On 2015-05-05 17:57, Ludovic Gasc wrote: >
For example, we may detect if it's async or not if you have: result = await response.payload() or result = response.payload() The issue I see with that and certainly already explained during PEP492 discussions, is that it will be difficult for the developer to spot where he is forgotten await keyword, because he won't have errors.
Thank you for your email!
I've been following quite a bit of the PEP492 discussions, but not sure if I have missed something. If there is something about await outside async def that goes further than "It is a SyntaxError to use await outside of an async def function (like it is a SyntaxError to use yield outside of def function.)", which is directly from the PEP, I've missed that. A link or pointer would be helpful.
In any case, I think I understand the problem you are referring to, but is that any different from forgetting a postfix "_s" in the approach you mention below?
Moreover, in the use cases where async is less efficient that sync, it should be interesting to be possible, maybe with a context manager to define a block of code where all await are in fact sync (without to use event loop). But, even if a talentuous low-developper find a solution to implement this idea, because I'm not sure it's technically possible, in fact it will more easier even for end-developers to use the sync library version of this need.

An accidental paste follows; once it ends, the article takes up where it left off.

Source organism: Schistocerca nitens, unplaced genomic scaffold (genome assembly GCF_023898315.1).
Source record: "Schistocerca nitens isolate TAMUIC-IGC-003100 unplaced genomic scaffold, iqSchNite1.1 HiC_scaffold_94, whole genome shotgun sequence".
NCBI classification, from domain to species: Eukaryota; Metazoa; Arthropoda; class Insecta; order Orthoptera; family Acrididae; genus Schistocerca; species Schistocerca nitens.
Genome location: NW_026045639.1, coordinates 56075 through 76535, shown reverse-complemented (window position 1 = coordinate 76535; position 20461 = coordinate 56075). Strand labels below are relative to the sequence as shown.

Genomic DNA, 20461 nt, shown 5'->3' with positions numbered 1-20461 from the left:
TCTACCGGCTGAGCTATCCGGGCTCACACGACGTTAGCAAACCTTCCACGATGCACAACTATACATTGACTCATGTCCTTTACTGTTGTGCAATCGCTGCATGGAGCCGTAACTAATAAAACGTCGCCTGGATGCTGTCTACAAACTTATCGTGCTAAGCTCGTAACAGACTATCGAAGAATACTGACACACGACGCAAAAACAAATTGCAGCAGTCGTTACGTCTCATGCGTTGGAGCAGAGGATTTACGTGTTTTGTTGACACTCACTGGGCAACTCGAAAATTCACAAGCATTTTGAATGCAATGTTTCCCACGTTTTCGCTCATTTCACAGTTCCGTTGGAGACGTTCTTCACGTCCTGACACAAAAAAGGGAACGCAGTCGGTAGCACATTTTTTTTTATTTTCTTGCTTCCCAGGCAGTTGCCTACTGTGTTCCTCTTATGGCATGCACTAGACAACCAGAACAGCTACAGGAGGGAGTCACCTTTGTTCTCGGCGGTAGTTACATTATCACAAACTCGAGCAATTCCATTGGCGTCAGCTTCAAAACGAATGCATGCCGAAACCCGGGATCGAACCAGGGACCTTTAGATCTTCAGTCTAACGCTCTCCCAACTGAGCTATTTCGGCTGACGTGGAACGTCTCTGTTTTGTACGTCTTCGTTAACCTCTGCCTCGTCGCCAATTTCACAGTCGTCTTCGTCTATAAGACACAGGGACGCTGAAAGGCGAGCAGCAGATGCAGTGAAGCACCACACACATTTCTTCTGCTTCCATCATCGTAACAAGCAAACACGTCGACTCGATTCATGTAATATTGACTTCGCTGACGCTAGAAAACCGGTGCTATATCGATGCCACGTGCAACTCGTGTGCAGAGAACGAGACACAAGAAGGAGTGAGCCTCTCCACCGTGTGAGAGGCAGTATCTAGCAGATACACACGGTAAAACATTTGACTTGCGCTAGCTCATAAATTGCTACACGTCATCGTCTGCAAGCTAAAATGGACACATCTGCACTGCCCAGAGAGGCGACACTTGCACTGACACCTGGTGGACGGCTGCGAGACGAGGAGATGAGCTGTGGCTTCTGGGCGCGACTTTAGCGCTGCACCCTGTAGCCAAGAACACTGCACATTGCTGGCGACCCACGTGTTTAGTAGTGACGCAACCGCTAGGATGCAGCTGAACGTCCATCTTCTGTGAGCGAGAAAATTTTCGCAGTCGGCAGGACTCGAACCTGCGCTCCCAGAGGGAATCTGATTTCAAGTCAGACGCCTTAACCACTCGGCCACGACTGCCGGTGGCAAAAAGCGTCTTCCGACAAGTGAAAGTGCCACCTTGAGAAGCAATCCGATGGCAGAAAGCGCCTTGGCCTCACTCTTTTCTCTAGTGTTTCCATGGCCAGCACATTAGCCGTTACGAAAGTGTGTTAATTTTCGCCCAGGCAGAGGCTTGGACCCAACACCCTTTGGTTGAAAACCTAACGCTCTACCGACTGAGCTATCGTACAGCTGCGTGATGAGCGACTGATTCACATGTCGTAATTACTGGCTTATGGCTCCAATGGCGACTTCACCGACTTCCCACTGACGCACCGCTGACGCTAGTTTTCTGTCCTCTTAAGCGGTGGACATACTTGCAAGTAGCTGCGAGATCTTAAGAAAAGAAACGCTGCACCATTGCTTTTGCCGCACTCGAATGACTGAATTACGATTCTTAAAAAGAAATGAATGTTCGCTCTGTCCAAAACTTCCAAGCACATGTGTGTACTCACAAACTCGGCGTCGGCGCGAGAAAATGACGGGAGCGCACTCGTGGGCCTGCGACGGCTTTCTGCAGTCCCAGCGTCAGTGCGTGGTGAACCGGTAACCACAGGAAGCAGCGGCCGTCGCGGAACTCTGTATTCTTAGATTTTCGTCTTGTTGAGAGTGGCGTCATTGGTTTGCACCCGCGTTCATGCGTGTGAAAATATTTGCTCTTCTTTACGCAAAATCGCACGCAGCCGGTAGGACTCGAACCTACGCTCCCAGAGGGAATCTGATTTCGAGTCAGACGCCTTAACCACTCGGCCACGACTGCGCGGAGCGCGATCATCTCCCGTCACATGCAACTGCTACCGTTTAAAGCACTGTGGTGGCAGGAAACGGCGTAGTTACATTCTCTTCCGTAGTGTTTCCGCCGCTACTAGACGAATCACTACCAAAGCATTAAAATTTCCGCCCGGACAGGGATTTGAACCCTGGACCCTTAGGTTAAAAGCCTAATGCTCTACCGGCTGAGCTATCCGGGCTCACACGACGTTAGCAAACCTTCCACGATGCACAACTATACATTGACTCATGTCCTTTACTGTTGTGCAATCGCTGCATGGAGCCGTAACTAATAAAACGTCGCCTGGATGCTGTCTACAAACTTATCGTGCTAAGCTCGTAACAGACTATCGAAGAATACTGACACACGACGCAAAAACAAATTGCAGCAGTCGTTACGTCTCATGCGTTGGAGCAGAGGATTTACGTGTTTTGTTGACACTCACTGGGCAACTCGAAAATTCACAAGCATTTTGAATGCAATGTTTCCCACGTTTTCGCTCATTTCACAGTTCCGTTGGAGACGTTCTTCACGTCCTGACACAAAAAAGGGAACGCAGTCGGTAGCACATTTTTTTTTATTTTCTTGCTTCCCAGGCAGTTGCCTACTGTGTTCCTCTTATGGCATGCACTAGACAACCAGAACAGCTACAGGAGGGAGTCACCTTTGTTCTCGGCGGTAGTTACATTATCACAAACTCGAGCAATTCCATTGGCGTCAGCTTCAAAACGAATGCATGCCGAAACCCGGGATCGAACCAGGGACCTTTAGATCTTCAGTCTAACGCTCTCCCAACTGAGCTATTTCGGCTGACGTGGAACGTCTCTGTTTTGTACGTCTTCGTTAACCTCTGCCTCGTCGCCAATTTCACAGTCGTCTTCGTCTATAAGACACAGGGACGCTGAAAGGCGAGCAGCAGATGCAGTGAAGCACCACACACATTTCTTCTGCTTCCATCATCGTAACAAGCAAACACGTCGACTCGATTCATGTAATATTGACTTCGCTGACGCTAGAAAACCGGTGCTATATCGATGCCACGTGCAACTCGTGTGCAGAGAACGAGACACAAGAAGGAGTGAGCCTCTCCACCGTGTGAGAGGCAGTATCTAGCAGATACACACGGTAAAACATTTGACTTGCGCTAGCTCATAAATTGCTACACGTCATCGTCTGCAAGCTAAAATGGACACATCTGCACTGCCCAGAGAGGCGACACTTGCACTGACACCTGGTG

Surely that is possible, although may of course be hard to implement :). I think this is related to this earlier suggestion by Joshua Bartlett (which I do like):
However, I don't think it solves this problem. It would just become a more verbose version of what I suggested.
FYI, I've made an yocto library for my company where I need to be sync for some use cases and async for some other use cases. For the sync and async public API where the business logic behind most functions are identical, I've followed the same pattern as in Python-LDAP: http://www.python-ldap.org/doc/html/ldap.html#sending-ldap-requests I've postfixed all sync functions by "_s".
For a more complex library, it may possible to have two differents classes with explicit names.
At least to me, it's enough to work efficiently, explicit is better than implicit ;-)
In my mind, this is not at all about explicit vs. implicit. It is mostly about letting the coroutines know what kind of context they are being run from. Anyway, I'm pretty sure there are plenty of people in the Python community who don't think efficiency is enough, but that is a matter of personal preference. I want everything, and that's why I'm using Python ;).